Saturday, November 20, 2010

Linux USB Thumb Drives with no partition table.

Stumbled on this today: USB thumb drives that appear to work fine under Windows, but look like they have a bad partition table under Linux, actually have no partition table, the file system is using the whole device. So to use it mount the whole device /dev/sdd instead of a partition number like /dev/sdd1.

I instinctively typed "mount /dev/sdd1 /mnt/foo", and got the message "mount: you must specify the filesystem type". This usually means mount couldn't automatically figure out what type of file system it is and gave up. I tried 'fdisk -l /dev/sdd' to try to figure out the file system type and got back a very broken partition table though fdisk did give a warking "This doesn't look like a partition table. Probably you selected the wrong device."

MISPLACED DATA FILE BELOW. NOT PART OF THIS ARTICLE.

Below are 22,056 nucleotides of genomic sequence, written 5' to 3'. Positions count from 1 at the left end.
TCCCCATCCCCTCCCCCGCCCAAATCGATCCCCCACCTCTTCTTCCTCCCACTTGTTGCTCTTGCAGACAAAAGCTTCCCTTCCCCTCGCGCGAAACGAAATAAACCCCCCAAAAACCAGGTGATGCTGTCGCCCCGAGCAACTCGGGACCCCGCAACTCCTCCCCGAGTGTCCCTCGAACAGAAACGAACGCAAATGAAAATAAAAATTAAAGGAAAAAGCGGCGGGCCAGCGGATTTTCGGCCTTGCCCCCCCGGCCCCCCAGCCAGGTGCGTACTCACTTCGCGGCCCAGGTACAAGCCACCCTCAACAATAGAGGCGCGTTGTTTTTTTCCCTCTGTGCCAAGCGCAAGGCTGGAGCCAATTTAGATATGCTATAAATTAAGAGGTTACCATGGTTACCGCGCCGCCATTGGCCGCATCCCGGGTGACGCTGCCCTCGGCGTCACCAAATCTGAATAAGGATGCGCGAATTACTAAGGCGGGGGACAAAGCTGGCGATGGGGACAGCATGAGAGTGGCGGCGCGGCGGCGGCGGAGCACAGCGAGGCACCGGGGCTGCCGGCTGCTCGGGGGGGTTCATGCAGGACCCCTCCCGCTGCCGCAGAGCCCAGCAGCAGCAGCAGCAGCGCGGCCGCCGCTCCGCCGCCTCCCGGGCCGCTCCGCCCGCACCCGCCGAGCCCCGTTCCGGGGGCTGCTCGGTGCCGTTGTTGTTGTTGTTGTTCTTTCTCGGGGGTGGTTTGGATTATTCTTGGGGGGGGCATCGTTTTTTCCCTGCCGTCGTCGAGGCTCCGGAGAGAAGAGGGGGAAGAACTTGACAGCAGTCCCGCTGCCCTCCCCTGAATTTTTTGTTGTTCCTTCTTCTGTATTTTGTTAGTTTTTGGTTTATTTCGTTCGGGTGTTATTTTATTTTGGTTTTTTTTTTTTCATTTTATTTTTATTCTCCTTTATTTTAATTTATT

Perhaps some of the nice graphical desktop stuff already knows this and does the right thing. Since the file system data can be random it can appear to have a partition table, but will be a completely bogus one.

On closer inspection, the kernel/udev, have only created a device for the whole disk since the partition table didn't look valid, so basically Linux mount, instead of saying "file not found", says, "you must specify the filesystem type". Great, Thanks, that was helpful.

Hope This Helps (somebody else)

Monday, October 25, 2010

Infrared Remote Control:: Introduction